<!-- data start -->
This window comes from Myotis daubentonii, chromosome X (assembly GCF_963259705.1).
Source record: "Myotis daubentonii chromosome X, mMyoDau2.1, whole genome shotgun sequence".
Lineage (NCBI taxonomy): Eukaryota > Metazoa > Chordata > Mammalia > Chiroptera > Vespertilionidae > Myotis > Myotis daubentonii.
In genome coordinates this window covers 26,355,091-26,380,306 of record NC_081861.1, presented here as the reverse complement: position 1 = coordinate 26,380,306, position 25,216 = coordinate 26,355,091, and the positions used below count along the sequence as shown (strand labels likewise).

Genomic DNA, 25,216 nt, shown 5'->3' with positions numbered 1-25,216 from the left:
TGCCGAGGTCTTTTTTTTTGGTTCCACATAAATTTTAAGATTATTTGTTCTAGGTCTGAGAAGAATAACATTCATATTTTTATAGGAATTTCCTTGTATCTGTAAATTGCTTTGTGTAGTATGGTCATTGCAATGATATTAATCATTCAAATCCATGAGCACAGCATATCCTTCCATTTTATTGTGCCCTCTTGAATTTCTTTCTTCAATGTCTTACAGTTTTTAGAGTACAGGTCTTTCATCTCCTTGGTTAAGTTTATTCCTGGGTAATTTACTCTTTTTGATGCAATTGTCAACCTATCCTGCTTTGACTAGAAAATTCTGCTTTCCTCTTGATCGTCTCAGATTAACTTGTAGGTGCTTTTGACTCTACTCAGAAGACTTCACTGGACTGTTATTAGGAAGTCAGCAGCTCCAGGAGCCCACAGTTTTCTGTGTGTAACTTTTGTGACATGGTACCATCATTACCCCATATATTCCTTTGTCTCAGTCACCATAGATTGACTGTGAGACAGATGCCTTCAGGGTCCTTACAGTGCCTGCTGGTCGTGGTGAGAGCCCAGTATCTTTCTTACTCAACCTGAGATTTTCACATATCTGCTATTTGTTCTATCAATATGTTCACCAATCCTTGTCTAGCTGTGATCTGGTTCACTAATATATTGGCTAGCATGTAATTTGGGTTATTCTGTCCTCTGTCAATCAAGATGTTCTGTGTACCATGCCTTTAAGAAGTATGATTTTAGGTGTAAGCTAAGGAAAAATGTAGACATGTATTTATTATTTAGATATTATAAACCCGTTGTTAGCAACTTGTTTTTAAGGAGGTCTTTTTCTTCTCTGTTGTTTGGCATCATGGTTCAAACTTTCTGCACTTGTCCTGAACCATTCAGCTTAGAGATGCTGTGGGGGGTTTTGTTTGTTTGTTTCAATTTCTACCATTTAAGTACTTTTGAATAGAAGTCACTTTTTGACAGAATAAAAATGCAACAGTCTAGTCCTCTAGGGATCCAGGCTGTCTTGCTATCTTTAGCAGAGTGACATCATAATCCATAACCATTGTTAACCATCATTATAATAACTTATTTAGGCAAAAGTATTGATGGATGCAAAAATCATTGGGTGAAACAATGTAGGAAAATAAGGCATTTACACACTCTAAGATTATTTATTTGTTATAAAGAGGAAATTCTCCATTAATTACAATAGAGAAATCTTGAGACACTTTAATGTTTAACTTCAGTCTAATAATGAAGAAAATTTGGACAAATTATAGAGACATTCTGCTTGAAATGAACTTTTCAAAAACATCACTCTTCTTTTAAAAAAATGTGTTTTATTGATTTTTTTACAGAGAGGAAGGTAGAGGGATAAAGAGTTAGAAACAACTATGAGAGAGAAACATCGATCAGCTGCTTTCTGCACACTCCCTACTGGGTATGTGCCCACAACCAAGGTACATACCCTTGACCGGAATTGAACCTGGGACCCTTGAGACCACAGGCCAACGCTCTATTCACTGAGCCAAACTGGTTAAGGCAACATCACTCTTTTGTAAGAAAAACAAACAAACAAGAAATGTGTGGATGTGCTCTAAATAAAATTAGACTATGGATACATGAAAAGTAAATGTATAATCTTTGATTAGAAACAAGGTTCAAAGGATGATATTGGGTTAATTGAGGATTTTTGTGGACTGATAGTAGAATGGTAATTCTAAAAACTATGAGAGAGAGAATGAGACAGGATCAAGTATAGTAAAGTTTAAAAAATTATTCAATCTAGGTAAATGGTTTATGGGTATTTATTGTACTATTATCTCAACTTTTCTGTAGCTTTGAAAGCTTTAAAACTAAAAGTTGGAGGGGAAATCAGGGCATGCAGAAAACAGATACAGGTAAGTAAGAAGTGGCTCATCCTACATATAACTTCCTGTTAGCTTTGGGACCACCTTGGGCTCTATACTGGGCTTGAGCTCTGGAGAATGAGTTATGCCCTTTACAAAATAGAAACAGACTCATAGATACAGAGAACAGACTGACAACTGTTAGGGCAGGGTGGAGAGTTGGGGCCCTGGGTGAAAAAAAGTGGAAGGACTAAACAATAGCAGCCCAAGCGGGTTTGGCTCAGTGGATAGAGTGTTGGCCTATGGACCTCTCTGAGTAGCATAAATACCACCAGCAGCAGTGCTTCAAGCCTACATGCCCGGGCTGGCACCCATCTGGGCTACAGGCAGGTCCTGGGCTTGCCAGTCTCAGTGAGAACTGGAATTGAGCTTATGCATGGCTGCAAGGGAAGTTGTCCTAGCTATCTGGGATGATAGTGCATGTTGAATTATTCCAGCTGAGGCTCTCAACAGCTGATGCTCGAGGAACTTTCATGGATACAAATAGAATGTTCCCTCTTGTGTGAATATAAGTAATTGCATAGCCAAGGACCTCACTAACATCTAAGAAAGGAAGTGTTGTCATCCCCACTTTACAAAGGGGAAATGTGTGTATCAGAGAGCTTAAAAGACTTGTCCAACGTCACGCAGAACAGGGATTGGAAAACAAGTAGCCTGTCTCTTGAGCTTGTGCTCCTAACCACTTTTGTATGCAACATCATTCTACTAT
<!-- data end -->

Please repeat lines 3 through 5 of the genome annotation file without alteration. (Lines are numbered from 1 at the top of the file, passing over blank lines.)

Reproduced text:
Lineage (NCBI taxonomy): Eukaryota > Metazoa > Chordata > Mammalia > Chiroptera > Vespertilionidae > Myotis > Myotis daubentonii.
In genome coordinates this window covers 26,355,091-26,380,306 of record NC_081861.1, presented here as the reverse complement: position 1 = coordinate 26,380,306, position 25,216 = coordinate 26,355,091, and the positions used below count along the sequence as shown (strand labels likewise).

Genomic DNA, 25,216 nt, shown 5'->3' with positions numbered 1-25,216 from the left: